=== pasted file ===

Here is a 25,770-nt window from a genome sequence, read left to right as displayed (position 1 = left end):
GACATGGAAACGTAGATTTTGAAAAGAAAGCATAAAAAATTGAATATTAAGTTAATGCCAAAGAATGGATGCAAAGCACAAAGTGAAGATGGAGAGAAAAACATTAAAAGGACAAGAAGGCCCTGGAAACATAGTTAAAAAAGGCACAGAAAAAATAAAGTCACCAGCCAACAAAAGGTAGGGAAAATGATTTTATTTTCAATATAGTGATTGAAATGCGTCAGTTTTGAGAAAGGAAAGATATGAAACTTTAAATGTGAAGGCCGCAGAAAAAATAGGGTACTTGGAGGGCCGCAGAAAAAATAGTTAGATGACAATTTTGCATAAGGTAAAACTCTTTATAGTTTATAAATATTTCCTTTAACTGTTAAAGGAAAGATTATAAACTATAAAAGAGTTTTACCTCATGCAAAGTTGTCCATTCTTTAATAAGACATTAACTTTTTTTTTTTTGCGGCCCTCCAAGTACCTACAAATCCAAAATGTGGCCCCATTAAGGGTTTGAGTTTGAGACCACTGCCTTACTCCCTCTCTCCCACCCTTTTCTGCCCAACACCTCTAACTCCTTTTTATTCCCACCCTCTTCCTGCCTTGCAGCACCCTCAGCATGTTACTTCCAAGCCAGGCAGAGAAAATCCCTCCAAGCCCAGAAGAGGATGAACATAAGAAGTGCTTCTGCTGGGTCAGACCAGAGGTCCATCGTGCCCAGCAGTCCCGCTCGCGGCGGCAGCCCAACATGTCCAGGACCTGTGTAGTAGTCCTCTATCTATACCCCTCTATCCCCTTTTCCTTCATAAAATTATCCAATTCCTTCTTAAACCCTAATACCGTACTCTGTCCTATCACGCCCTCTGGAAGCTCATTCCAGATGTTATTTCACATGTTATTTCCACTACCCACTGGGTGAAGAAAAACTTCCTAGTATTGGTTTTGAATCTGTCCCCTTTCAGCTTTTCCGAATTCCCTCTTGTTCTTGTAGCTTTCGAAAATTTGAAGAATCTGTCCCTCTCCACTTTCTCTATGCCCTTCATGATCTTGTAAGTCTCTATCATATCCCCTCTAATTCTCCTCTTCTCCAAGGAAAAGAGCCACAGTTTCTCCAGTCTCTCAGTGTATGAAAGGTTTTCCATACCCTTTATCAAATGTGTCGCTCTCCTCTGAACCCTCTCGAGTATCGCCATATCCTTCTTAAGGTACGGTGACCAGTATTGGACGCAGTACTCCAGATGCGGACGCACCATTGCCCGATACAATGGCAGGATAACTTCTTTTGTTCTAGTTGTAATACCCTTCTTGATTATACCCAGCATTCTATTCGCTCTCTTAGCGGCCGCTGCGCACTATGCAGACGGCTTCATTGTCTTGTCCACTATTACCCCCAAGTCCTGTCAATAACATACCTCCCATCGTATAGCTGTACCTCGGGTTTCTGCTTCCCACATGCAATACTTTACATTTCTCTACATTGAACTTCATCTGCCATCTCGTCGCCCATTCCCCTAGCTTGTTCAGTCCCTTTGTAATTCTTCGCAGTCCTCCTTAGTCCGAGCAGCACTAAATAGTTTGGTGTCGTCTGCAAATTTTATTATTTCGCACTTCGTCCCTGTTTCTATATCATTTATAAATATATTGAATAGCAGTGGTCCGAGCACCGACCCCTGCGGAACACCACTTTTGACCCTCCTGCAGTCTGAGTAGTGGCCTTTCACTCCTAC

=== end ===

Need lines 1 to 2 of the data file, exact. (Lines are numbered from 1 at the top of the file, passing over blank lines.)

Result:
Here is a 25,770-nt window from a genome sequence, read left to right as displayed (position 1 = left end):
GACATGGAAACGTAGATTTTGAAAAGAAAGCATAAAAAATTGAATATTAAGTTAATGCCAAAGAATGGATGCAAAGCACAAAGTGAAGATGGAGAGAAAAACATTAAAAGGACAAGAAGGCCCTGGAAACATAGTTAAAAAAGGCACAGAAAAAATAAAGTCACCAGCCAACAAAAGGTAGGGAAAATGATTTTATTTTCAATATAGTGATTGAAATGCGTCAGTTTTGAGAAAGGAAAGATATGAAACTTTAAATGTGAAGGCCGCAGAAAAAATAGGGTACTTGGAGGGCCGCAGAAAAAATAGTTAGATGACAATTTTGCATAAGGTAAAACTCTTTATAGTTTATAAATATTTCCTTTAACTGTTAAAGGAAAGATTATAAACTATAAAAGAGTTTTACCTCATGCAAAGTTGTCCATTCTTTAATAAGACATTAACTTTTTTTTTTTTGCGGCCCTCCAAGTACCTACAAATCCAAAATGTGGCCCCATTAAGGGTTTGAGTTTGAGACCACTGCCTTACTCCCTCTCTCCCACCCTTTTCTGCCCAACACCTCTAACTCCTTTTTATTCCCACCCTCTTCCTGCCTTGCAGCACCCTCAGCATGTTACTTCCAAGCCAGGCAGAGAAAATCCCTCCAAGCCCAGAAGAGGATGAACATAAGAAGTGCTTCTGCTGGGTCAGACCAGAGGTCCATCGTGCCCAGCAGTCCCGCTCGCGGCGGCAGCCCAACATGTCCAGGACCTGTGTAGTAGTCCTCTATCTATACCCCTCTATCCCCTTTTCCTTCATAAAATTATCCAATTCCTTCTTAAACCCTAATACCGTACTCTGTCCTATCACGCCCTCTGGAAGCTCATTCCAGATGTTATTTCACATGTTATTTCCACTACCCACTGGGTGAAGAAAAACTTCCTAGTATTGGTTTTGAATCTGTCCCCTTTCAGCTTTTCCGAATTCCCTCTTGTTCTTGTAGCTTTCGAAAATTTGAAGAATCTGTCCCTCTCCACTTTCTCTATGCCCTTCATGATCTTGTAAGTCTCTATCATATCCCCTCTAATTCTCCTCTTCTCCAAGGAAAAGAGCCACAGTTTCTCCAGTCTCTCAGTGTATGAAAGGTTTTCCATACCCTTTATCAAATGTGTCGCTCTCCTCTGAACCCTCTCGAGTATCGCCATATCCTTCTTAAGGTACGGTGACCAGTATTGGACGCAGTACTCCAGATGCGGACGCACCATTGCCCGATACAATGGCAGGATAACTTCTTTTGTTCTAGTTGTAATACCCTTCTTGATTATACCCAGCATTCTATTCGCTCTCTTAGCGGCCGCTGCGCACTATGCAGACGGCTTCATTGTCTTGTCCACTATTACCCCCAAGTCCTGTCAATAACATACCTCCCATCGTATAGCTGTACCTCGGGTTTCTGCTTCCCACATGCAATACTTTACATTTCTCTACATTGAACTTCATCTGCCATCTCGTCGCCCATTCCCCTAGCTTGTTCAGTCCCTTTGTAATTCTTCGCAGTCCTCCTTAGTCCGAGCAGCACTAAATAGTTTGGTGTCGTCTGCAAATTTTATTATTTCGCACTTCGTCCCTGTTTCTATATCATTTATAAATATATTGAATAGCAGTGGTCCGAGCACCGACCCCTGCGGAACACCACTTTTGACCCTCCTGCAGTCTGAGTAGTGGCCTTTCACTCCTAC